Friday, February 2, 2018

Words in my head

Sometimes, a word just pops into my brain and I think and think about it, wondering why I thought about it. Sometimes I wonder what it means. Sometimes, I wonder what brought it up. Somewhere, in the recesses of my brain, I must store these oddities and just to screw with me, they float up to the surface.

Today's word was "Doncaster". Now, I really don't know what it that is, but it came to me in the shower that it is the name of a race track in England.


Why did I dream about an immature cobra that walked on its tail the other night?

How messed up am I?

And the worst part of it all is that I can't call Mom to tell her how weird these things are.

I miss you, Mom.

Saturday, January 20, 2018


My mother passed away this morning.
She's been in hospice at a nursing home since October.
The past two weeks, she's been completely out of it.
When we saw her on Thursday, she was a corpse,
just skin and bones, unable to move except she did manage to squeeze our hands, which meant she knew we were there.
I could write volumes about my mother. She was generous, kind, loving and practical. She coudn't cook worth a darn, but we all got fat enough. She was scrupulously clean, kept her house sparkling and her laundry white in the sunshine.
She loved our father. She loved her three kids and she adored her six grandchildren. She always had candy and little presents for the neighborhood children and she held court on her front porch on summer evenings with many of her wonderful neighbors.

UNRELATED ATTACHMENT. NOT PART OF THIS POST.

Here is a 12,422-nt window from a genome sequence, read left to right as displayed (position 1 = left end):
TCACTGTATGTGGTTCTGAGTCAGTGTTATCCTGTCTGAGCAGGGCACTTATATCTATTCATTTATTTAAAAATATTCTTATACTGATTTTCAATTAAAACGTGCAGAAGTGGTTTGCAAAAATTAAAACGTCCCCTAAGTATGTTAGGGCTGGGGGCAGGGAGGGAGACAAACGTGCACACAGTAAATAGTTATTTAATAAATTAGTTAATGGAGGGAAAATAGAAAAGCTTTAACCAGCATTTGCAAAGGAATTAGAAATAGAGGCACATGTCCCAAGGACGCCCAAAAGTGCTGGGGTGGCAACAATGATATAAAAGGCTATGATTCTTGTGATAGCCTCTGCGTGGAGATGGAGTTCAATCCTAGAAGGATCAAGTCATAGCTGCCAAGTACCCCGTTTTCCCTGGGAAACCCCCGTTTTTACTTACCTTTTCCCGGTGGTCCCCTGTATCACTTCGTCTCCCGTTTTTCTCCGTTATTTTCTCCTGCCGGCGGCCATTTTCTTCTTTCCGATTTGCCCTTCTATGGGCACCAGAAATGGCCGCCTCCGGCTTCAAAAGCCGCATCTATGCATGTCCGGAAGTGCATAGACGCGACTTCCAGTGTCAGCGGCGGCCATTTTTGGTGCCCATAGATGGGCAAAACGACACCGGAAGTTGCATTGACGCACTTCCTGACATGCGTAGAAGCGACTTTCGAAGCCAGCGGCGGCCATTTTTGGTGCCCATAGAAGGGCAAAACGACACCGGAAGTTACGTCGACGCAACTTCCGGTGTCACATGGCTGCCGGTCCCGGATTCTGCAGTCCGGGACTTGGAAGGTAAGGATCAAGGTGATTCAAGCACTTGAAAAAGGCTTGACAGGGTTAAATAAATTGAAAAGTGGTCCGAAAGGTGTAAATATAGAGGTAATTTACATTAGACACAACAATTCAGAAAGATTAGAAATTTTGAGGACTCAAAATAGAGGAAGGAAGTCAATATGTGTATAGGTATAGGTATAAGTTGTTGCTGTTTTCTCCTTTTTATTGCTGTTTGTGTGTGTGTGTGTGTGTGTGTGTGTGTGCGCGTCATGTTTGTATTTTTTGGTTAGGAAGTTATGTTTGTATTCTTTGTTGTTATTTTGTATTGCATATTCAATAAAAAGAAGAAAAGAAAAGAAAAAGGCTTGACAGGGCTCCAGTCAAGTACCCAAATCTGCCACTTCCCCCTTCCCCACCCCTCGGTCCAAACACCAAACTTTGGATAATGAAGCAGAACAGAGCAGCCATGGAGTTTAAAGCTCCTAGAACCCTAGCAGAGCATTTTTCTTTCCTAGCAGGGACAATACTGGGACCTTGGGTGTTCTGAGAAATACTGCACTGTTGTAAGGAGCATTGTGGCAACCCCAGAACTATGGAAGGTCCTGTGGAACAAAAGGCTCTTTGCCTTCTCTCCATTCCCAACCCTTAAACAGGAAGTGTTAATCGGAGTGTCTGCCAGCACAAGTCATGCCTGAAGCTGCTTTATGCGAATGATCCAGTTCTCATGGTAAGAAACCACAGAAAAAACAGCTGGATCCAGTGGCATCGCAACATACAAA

But Mom was basically shy and reserved. She did nothing to put herself forward or stand out from the crowd. I think she had low self-esteem, but I knew she was pretty damned smart and beautiful. Beautiful enough to marry my good-looking father!
I will miss her. Everytime something happens, I want to run upstairs to call her and tell her. I won't be doing that any more.
I just hope she's listening....
                        Together again, at last.

Sunday, December 31, 2017

Ages ago, my dear uncle known as Bourbon John, taught me the difference between a pessimist and an optimist. The story he told still remains in my head. According to John:
A mother of twin boys was worried because they were so different from each other. She feared there was something wrong with both of them, so she took them to a psychiatrist to see if he could figure out what it was that made them so different. After all, they were twins.
The doctor examined each boy, gave them numerous expensive tests for several weeks before coming to this conclusion.
"Madam, you have one son who is an optimist while the other is a pessimist."
The woman didn't really know what that meant, but she begged the doctor to come up with a cure for both of them. "Please, doctor! Help my sons! Can you do anything for them?"